Bay Area Climate Change Plan Won’t Actually Reduce Emissions

by Angela Hart : SF Public Press – excerpt

Bay Area planning officials say efforts to encourage dense development will reduce greenhouse gas emissions from vehicles.
But what they rarely mention publicly is that their goal, a 15 percent per capita reduction of carbon dioxide from cars and light trucks by 2035, actually represents an overall emissions increase.
Essentially, it’s a math trick: The per capita figure hides a predicted regional population growth of 28 percent. That means total passenger vehicle emissions regionwide would actually rise by 9.1 percent — an indication that regional planning is not helping California’s efforts to become a model in combating climate change… (more)

Comments on the source welcome

S.F. experiment to create parking for car sharing

By Michael Cabanatuan : – exceprt

As many as 900 on-street parking spaces in San Francisco will be reserved for car-sharing vehicles as soon as January under a two-year experiment approved Tuesday by the Municipal Transportation Agency.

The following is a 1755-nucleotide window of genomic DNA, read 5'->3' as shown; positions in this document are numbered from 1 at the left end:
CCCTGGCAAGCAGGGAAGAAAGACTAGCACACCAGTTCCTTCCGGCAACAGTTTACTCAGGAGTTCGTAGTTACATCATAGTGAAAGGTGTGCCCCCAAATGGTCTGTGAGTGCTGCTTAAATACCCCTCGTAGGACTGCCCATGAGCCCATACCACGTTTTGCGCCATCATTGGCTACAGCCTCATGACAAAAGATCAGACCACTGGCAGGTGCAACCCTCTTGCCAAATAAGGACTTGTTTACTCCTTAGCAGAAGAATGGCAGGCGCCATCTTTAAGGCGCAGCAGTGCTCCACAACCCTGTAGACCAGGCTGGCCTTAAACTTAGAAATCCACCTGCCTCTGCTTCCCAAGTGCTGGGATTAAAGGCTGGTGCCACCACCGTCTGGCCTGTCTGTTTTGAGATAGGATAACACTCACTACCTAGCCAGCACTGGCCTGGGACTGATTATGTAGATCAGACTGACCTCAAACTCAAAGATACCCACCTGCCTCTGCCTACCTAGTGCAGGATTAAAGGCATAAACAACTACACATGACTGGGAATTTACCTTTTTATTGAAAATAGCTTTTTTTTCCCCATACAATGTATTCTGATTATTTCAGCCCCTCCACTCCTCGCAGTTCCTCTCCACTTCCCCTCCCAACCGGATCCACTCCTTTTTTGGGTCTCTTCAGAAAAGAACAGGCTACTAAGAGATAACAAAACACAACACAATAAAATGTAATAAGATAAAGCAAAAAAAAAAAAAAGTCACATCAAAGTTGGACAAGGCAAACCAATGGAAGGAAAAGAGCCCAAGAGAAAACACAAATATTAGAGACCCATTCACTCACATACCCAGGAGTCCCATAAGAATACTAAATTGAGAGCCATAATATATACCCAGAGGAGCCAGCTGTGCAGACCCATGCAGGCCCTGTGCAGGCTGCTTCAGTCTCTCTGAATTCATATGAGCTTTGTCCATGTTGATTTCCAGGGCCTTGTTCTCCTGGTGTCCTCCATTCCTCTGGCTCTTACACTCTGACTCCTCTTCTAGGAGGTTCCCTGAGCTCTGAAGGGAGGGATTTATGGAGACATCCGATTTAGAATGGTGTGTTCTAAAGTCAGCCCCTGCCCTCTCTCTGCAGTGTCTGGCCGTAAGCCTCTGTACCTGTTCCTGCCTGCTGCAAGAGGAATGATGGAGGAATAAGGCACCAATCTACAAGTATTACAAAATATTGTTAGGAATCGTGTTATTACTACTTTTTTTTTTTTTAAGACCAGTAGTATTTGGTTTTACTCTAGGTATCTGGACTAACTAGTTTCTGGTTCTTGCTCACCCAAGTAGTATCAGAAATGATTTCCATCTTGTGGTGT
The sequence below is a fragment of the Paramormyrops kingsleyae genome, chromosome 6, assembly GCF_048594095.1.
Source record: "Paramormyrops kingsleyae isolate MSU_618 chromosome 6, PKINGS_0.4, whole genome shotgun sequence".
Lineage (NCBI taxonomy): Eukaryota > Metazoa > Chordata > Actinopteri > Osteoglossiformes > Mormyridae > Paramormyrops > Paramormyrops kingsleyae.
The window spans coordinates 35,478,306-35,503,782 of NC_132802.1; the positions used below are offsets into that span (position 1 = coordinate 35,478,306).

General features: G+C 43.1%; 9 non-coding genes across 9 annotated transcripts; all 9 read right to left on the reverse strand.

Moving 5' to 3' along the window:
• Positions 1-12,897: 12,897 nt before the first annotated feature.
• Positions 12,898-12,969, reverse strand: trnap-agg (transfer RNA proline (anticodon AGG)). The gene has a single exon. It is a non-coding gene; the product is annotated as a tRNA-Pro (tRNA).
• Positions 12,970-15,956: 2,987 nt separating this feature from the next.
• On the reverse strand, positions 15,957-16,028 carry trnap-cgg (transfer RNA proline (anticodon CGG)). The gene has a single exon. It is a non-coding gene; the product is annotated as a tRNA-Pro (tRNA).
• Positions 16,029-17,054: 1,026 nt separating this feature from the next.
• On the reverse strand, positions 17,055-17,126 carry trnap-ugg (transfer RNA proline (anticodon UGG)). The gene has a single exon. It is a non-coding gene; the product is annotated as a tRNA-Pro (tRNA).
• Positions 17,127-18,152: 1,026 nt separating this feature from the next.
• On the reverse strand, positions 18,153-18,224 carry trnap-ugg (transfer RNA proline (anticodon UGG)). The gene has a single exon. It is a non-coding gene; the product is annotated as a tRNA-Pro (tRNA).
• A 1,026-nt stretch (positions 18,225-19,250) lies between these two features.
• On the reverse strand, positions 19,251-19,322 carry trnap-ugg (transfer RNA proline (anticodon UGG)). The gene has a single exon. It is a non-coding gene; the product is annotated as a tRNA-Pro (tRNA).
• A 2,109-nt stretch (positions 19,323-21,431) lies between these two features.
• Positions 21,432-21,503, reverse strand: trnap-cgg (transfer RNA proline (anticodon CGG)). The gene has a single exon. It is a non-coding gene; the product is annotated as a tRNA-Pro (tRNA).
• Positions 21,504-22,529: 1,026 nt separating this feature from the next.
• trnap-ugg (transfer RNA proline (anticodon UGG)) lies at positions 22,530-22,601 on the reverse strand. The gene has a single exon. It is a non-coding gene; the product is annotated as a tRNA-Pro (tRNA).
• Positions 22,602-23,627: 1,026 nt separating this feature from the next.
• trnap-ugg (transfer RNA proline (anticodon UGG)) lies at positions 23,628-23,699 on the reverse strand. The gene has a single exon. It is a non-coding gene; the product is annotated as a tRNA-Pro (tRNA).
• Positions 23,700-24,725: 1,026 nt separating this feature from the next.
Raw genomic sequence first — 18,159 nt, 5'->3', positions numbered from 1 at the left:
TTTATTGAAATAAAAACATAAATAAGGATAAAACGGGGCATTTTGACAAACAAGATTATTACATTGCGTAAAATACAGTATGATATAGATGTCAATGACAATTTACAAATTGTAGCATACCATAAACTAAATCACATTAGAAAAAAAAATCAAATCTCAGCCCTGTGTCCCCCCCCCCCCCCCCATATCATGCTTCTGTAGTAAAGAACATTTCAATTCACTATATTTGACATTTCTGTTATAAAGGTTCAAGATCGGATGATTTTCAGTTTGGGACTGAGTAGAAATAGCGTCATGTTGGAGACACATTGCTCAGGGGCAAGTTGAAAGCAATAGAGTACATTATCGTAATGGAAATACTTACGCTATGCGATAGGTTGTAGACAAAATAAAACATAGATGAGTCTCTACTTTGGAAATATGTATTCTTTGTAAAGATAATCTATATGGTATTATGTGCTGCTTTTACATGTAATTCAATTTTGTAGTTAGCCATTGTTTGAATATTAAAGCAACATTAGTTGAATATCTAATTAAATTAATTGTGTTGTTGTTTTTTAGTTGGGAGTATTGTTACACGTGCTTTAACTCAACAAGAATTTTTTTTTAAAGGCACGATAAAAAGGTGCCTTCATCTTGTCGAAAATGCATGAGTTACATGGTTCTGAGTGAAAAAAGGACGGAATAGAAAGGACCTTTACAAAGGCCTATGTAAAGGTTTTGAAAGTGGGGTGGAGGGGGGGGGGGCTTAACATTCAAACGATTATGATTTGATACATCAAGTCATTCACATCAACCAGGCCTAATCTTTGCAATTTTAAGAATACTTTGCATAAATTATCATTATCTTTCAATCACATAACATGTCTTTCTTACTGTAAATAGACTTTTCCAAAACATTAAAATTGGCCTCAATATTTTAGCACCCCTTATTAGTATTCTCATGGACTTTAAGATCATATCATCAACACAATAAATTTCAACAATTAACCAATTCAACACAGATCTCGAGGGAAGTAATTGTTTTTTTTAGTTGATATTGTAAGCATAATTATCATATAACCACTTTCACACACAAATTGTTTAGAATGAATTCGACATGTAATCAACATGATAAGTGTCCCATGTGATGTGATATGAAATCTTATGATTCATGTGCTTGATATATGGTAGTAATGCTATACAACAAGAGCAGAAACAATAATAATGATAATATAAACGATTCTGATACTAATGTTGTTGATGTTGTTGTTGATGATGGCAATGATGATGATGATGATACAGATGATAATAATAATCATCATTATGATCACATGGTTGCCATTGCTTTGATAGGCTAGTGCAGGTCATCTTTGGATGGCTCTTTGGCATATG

The test, which aims to increase the number of people using car sharing and expand it to all neighborhoods of the city, will set aside as many as 450 spaces for the first year of the program and up to 900 during the second. There are 281,000 on-street spaces in the city.
Car sharing is thriving in San Francisco, and rising in popularity, so the city wants to accommodate that growth by making it easier for the car sharing services to find parking spaces. Except for a small experiment involving a dozen on-street spaces sprinkled across the city, operators park their shared vehicles in city garages and lots but mainly in spaces rented from private property owners.
But in San Francisco, where parking is at a premium, taking away hundreds of parking spaces is certain to engender controversy. Each parking space converted for car share use will require neighborhood outreach, a public hearing and approval by the MTA Board of Directors.
“It will take months,” said Andy Thornley, the project manager, who said he was ready to start the bureaucratic process immediately. “Everybody feels a proprietary connection to that parking spot” in front of their home or business… (more)